Several exciting exhibitions loom on the horizon this fall at regional art museums.
The Crocker Art Museum, 216 O St., Sacramento, (916) 808-7000, has three major shows planned for the fall:
The San Francisco Museum of Modern Art and the Oakland Museum of California join their collections to present “Fertile Ground: Art and Community in California” at the Oakland Museum, 1000 Oak St., Oakland, (510) 318-8400. This innovative show, which tells the stories of four creative communities active in Northern California between the 1930s and the early 2000s, opens Sept. 20 and runs through April 12. Bringing together artworks and historical documents from monumental paintings to handwritten letters, the show focuses on four key moments in the history of California art:
Among the artists included are Rivera, Frida Kahlo, Mark Rothko, Richard Diebenkorn, David Park, Clyfford Still, Joan Brown, Robert Arneson, William T. Wiley, Wayne Thiebaud, Bruce Nauman, Barry McGee and Margaret Kilgallen.
The Fine Arts Museums of San Francisco have two major shows planned for the fall:
“Roads of Arabia: Archaeology and History of the Kingdom of Saudi Arabia,” which opens Oct. 24 and runs through Jan. 18 at the Asian Art Museum, 200 Larkin St., San Francisco, (415) 581-3500, offers West Coast audiences a first look at recent archaeological discoveries from the Arabian peninsula. Funerary treasures from the tomb of a young royal girl buried nearly 2,000 years ago are among the surprising discoveries on display in this fascinating exhibition. Including more than 200 objects, the show reveals the Arabian peninsula as a cultural crossroads through trade and pilgrimage over thousands of years.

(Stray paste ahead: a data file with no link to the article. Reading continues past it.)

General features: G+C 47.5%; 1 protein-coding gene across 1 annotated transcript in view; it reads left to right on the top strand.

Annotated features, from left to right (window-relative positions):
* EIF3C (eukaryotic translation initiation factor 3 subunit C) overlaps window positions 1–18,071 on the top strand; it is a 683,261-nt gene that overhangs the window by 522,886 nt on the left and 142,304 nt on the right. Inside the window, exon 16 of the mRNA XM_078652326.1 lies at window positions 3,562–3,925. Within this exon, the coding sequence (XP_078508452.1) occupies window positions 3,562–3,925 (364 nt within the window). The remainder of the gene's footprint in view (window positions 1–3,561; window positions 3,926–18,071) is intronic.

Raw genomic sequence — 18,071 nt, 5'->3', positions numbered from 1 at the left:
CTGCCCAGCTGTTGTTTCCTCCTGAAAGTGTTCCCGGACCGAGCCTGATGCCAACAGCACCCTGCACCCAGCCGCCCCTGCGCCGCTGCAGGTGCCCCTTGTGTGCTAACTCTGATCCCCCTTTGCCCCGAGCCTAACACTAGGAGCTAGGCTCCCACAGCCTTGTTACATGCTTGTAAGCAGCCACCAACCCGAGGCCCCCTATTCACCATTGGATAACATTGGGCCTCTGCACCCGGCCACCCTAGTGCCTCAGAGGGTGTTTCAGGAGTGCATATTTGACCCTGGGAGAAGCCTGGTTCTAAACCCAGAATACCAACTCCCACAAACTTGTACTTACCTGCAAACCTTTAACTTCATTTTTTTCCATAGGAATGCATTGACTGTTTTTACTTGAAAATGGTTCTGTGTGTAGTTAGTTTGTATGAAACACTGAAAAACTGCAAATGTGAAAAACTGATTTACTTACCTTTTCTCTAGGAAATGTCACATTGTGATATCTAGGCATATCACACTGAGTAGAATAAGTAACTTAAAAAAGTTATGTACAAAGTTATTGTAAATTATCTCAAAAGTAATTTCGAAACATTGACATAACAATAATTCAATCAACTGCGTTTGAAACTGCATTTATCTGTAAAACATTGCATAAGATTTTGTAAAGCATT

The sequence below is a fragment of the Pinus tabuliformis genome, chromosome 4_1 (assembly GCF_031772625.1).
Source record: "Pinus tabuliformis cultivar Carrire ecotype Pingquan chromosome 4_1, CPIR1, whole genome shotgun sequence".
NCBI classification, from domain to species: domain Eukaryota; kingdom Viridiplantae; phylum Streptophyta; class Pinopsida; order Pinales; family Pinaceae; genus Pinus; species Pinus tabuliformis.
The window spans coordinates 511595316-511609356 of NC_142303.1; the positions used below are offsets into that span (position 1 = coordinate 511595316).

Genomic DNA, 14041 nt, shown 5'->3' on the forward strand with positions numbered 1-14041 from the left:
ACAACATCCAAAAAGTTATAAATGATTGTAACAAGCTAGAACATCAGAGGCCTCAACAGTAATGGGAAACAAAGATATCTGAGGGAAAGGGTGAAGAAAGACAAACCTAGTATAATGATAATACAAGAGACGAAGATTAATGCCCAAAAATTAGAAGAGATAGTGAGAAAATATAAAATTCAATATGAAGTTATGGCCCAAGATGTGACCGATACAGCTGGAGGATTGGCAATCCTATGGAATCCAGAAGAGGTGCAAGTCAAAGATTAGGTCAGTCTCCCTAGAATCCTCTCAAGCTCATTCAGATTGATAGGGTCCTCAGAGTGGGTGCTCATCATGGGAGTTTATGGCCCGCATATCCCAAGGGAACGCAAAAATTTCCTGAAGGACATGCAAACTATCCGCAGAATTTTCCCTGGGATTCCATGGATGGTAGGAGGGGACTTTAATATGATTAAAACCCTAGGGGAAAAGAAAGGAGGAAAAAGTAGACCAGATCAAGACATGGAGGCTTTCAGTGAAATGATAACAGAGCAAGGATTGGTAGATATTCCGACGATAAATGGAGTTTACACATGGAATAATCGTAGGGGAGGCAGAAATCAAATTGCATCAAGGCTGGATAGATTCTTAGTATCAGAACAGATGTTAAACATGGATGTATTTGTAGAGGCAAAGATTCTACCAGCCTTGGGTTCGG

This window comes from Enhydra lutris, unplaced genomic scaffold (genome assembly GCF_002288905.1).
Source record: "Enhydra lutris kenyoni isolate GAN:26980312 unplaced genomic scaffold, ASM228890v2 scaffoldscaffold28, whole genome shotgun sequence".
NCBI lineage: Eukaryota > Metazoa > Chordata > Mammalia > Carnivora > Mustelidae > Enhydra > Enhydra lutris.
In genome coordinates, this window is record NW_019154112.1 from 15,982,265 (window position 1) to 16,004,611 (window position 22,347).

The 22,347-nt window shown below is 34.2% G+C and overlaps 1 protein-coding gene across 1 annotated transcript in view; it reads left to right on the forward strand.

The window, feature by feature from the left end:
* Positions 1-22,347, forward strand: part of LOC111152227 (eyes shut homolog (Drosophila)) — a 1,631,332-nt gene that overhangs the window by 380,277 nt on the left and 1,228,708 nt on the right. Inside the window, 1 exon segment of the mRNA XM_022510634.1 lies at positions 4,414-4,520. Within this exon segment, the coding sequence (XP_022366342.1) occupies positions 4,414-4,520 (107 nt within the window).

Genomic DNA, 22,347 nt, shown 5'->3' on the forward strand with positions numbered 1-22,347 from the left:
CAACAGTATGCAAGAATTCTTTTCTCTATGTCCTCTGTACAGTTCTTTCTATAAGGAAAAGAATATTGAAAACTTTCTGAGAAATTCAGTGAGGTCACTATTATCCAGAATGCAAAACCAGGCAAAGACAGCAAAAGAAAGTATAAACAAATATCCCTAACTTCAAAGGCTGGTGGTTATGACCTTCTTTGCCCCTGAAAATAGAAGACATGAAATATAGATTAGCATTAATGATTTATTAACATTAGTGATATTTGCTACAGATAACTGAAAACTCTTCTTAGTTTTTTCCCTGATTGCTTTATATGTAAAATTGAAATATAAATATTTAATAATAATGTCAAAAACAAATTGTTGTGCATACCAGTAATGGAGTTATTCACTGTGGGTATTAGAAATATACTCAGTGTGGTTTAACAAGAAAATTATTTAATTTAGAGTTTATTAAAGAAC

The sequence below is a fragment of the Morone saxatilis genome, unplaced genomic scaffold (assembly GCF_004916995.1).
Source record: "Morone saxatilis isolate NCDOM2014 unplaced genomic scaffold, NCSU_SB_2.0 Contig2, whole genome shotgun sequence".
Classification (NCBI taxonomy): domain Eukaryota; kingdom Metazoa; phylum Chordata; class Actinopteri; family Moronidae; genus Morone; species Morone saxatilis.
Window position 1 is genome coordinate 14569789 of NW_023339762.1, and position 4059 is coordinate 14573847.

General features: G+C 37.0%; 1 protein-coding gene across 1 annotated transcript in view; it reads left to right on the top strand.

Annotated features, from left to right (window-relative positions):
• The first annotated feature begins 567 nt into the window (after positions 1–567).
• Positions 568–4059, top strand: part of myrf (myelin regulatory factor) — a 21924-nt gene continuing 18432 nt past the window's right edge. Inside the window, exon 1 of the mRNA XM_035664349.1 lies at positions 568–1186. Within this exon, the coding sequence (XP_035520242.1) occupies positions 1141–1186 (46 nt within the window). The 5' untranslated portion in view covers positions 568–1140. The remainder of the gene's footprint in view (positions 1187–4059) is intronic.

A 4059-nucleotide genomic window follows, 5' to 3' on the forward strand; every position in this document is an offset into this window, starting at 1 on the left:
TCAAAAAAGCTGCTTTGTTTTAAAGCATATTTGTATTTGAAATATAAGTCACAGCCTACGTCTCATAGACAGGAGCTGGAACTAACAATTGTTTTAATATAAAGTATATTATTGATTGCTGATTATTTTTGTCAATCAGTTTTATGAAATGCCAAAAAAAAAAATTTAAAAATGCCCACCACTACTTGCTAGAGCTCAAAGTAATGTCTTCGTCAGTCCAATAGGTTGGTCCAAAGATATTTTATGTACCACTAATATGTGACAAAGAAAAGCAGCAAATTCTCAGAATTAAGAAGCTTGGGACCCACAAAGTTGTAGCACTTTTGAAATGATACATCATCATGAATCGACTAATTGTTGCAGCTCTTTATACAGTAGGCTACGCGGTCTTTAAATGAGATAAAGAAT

“Arnold Newman: Masterpieces” at the Contemporary Jewish Museum, 736 Mission St., San Francisco, (415) 655-7800, celebrates the singular vision of one of the most influential portrait photographers of the 20th century. Over the course of nearly seven decades, Newman (1918-2006) created images of some of the most prominent innovators, celebrities and cultural figures of his time, among them Martha Graham, Marilyn Monroe, Salvador Dali, Pablo Picasso, Philip Glass and Twyla Tharp. The exhibition takes stock of the entire range of Newman’s photographic art, including lesser-known and rarely shown still lifes, architectural studies and early portraits.
“American Wonder: Folk Art from the Collection” at the Berkeley Art Museum, 2626 Bancroft Way, Berkeley, (510) 642-080, opens Oct. 1 and runs through Dec. 21. The show includes approximately 50 portraits, landscapes, commemorative mourning pictures, weather vanes and decorative sculptures from the museum’s collection, ranging from the Revolutionary War to the onset of the Civil War. The vibrant show is drawn from one of the finest folk art collections in California.